Golf's return to the Olympic Games has not exactly caught the imagination of some of the more high-profile names in the game.

Already, the likes of Adam Scott, Louis Oosthuizen, Charles Schwartzel and Vijay Singh have decided that taking a week out of their schedule to play in Rio this August is not for them. 

RTÉ Sport's Greg Allen recently wrote about golf's identity crisis when it comes to the Games, and with numbers falling, he feels that the top players should embrace the sport's return in Rio. He wrote: "Now golf is bleeding numbers and at some stage that will likely feed into all levels of the game. The Olympics offers a chance for the great players to do something unselfish and at the very least, they should try it once, then make a judgement."

Rory McIlroy is committed to representing Ireland at the Games, but feels that he may only have two chances to win an Olympic medal.

Speaking ahead of his defence of the Wells Fargo Championship, he said: "Because of how it’s being approached in golf circles, it’s being played in Rio this year and Tokyo in 2020, I’m not sure if we’re going to have another opportunity to win a gold medal after that, depending on what happens.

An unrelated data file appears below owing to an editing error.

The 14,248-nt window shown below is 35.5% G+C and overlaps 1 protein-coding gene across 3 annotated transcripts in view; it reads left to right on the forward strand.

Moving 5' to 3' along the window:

“It’s an opportunity to do something you’ve never done before"

"If we don’t somehow change the narrative of getting people more excited about it...I’m worried."

Therefore, McIlroy is determined to give it a right go this summer, while also not letting team captain Paul McGinley down.

"Paul McGinley is the Irish team captain and he is so into it. He’s more into it than I am quite honestly, but because he is, I would feel like I am not only letting him down, I’d let the country down as well. Paul is a very close friend of mine and if I didn’t play I’d let him down big time.

“That’s why I want to go and give it my best shot. I’m going to get all my shots next week from the doctor on site at the Players (Championship), get my shots for Zika and everything else I need and go play four rounds really competitively and try to win a gold medal.”

Placing a value on winning a gold medal this summer, the County Down native added: "I don’t know how that will stack up against the other things I’ve done in my career now, but maybe I might look back in 20 years’ time and a gold medal might be one of my crowning achievements in the game. You never know. 

“It’s an opportunity to do something you’ve never done before. I get that a lot of players aren’t playing because of family matters and other things, but while I don’t have those issues of a family it’s a good opportunity. If nothing else it will be a great experience.”